On January 1, the head of the criminal police department of Untsukul district, Magomedrasul Makachev, was gunned down in his own home. Untsukul is an area in the Dagestani mountains that is known for its strong Islamic traditions and formidable, unending fight against government forces (www.kavkaz-uzel.ru, January 1). On December 26, eight insurgents were killed during a massive counterterrorist operation carried out jointly by Interior Ministry and Federal Security Service (FSB) forces in Makhachkala. Twenty-seven-year-old Magomed Sheikhov, who allegedly had the rebel rank of “emir of Makhachkala,” was among the slain militants (www.kavkaz-uzel.ru, December 27, 2010). Two more suspected rebels were killed in Makhachkala in another police operation on January 4 (www.kavkaz-uzel.ru, January 4).
Violence in Dagestan continued largely unabated following the large government-sponsored conference calling for peace in the republic that was held in Makhachkala on December 15. Both Russian President Dmitry Medvedev and Russian Prime Minister Vladimir Putin sent in comments to be addressed to the gathering, thereby denoting the Russian government’s highest level of interest in the event. Over 3,000 participants attended the conference, at which both government officials and Muslim clerics spoke.
One of the most authoritative Islamic clerics in Dagestan, Said-Afandi Chirkeysky, called on the local militants to stop the war. The president of Dagestan, Magomedsalam Magomedov, petitioned President Medvedev to announce an amnesty for Dagestani militants. According to Magomedov 1,100 people died in attacks in the republic recently (www.kavkaz-uzel.ru, December 16, 2010). The Kavkazsky Uzel (Caucasian Knot) website enumerated 117 proven civilian deaths in the North Caucasus during 2010, of these, 54 of which took place in Dagestan (www.kavkaz-uzel.ru, December 29, 2010).
Gadzhi Makhachev, who is Dagestan’s envoy to the Russian president and one of the most influential politicians in the republic, proposed abolishing the republican law against Wahhabis (aka Salafis) (www.kavkaz-uzel.ru, December 16, 2010). This purist teaching in Islam is not officially banned in Russia, even though it is believed that many of the insurgents in the North Caucasus are also adherents of this school of belief. Dagestan adopted its “anti-Wahhabi” law back in 1999, and observers say some Muslim leaders were able to exploit the measure by accusing their rivals of being “Wahhabis.”
Another well-known Muslim leader, Abas Kebedov, compared Dagestan to a sinking ship, warning that it was “on the verge of serious troubles and great changes.” Kebedov suggested that the government in Dagestan should not try to keep Islam out of politics, but rather make use of it and channel it in the right direction. If this is not done, he warned, leverage of Islam would be handed over to those who are “in a state of war with the government” (www.kavkaz-uzel.ru, December 17, 2010). Abas Kebedov’s brother is Bagaudin Magomedov, who is believed to be the leader of Dagestan’s Salafis and is currently in hiding, presumably in Turkey.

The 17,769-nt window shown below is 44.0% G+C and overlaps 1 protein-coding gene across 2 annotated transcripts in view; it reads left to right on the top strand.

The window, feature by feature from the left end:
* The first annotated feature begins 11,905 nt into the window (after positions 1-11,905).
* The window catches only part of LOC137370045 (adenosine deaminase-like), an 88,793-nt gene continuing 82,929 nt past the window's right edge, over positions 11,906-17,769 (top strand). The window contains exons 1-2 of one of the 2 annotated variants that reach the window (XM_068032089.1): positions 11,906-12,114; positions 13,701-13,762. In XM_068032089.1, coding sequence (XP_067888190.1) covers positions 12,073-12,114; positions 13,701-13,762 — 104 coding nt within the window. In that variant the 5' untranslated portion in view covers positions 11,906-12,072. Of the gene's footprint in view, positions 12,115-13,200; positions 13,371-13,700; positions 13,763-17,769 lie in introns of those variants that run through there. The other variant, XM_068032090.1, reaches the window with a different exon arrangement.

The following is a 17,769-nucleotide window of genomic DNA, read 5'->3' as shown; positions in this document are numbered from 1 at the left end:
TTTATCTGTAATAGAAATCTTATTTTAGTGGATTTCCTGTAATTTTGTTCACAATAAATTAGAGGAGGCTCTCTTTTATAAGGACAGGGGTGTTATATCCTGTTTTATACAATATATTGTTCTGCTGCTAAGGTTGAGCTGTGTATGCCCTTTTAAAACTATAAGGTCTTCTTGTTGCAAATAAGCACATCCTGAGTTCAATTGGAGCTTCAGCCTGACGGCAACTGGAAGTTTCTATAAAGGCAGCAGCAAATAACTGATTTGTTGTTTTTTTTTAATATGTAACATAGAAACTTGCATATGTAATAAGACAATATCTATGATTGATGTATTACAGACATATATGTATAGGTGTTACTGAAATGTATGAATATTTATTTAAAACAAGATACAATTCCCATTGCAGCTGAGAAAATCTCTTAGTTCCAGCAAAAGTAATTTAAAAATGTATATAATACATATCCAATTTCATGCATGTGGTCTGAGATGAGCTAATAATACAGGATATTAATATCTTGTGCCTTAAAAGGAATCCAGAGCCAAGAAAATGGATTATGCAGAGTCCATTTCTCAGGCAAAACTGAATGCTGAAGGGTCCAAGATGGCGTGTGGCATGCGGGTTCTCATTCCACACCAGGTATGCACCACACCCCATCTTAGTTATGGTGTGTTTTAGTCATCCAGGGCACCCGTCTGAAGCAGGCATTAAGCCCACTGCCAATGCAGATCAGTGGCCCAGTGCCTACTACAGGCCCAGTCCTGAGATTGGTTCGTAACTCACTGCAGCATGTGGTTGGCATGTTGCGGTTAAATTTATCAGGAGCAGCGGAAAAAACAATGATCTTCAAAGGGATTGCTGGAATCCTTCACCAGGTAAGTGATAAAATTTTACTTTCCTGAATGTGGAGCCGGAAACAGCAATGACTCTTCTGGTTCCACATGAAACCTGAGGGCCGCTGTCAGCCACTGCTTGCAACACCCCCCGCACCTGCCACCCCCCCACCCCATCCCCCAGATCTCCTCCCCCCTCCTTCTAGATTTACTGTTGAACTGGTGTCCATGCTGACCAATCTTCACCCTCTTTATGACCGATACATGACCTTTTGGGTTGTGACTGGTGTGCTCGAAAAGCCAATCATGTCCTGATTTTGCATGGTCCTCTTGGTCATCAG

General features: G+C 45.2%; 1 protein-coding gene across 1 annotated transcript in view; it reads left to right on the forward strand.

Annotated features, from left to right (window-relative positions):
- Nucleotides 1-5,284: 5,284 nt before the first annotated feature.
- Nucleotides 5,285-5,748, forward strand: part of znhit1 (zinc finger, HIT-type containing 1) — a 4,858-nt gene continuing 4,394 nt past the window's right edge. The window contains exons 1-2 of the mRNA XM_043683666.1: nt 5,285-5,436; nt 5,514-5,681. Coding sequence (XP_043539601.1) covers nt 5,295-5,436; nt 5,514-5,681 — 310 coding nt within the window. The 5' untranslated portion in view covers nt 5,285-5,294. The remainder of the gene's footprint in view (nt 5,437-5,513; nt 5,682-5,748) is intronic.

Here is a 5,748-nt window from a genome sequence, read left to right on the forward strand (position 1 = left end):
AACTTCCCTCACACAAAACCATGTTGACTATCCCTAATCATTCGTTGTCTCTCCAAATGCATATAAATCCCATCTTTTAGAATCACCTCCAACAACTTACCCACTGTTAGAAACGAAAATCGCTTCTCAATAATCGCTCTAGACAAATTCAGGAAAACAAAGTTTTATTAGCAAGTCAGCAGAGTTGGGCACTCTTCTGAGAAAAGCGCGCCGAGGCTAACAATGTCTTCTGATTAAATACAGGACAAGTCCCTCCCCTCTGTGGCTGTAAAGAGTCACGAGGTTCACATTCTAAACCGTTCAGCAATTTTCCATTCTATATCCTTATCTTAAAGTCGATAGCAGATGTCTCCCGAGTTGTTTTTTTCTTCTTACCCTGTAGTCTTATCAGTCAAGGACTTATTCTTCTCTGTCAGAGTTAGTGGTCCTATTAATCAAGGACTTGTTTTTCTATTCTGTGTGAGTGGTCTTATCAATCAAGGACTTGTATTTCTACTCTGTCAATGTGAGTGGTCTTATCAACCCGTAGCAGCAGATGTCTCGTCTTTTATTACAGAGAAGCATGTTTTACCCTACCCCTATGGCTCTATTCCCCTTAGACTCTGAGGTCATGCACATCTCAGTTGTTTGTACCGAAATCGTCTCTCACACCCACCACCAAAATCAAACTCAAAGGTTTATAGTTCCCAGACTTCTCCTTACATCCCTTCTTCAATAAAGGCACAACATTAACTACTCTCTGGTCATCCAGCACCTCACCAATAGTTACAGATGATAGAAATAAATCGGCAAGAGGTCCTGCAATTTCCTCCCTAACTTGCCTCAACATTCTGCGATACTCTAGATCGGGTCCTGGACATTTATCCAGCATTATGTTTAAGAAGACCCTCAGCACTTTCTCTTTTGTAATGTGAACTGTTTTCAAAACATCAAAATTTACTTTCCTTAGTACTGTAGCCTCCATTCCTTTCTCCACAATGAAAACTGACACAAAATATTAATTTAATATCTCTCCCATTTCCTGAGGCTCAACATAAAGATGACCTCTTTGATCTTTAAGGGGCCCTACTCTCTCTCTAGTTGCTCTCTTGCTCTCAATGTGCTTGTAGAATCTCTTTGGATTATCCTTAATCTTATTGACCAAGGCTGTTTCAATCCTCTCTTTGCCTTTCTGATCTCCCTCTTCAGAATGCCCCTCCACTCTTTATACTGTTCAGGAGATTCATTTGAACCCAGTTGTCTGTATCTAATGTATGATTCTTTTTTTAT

Aleksandr Khloponin, Moscow’s envoy in the North Caucasus, proposed setting up Islamic educational centers in Dagestan to prevent Dagestanis from being taught Islam from abroad. Khloponin promised to create a district educational center in the North Caucasus Federal District and attract modern managers to Dagestan (www.kavkaz-uzel.ru, December 15, 2010).
As if the North Caucasus were not isolated enough from the world, Khloponin’s proposal is designed to extend this isolation to Islamic education. This policy is unlikely to work without strict police control of those Dagestanis who travel abroad. Khloponin’s idea about bringing modern managers from outside of Dagestan to replace the “homegrown old-school managers” and changing everything is not naive. Political issues, like the absence of fair and free elections, can hardly be treated with effective administrators. Rather Khloponin’s proposal is a thinly disguised attempt to increase Moscow’s control over the Dagestani economic assets as much as possible.
However, Moscow has had a lot of trouble appointing ethnic Russians even to positions such as the head of the tax collection service in Dagestan or the chairman of the republican Supreme Court. So, it is hardly feasible for Khloponin to flood this republic with modern, effective “managers” to control its economy. Especially since the Dagestani economy is so fragmented, consisting mainly of small and mid-size private enterprises and the continual redistribution of the budget money.
Many observers doubt that the Russian government’s efforts to solve the insurgency problem in Dagestan with official speeches will succeed. Conferences and nice speeches are no substitute for real reforms, so unless the government proceeds with genuine reform, the conflict in Dagestan is unlikely to end any time soon.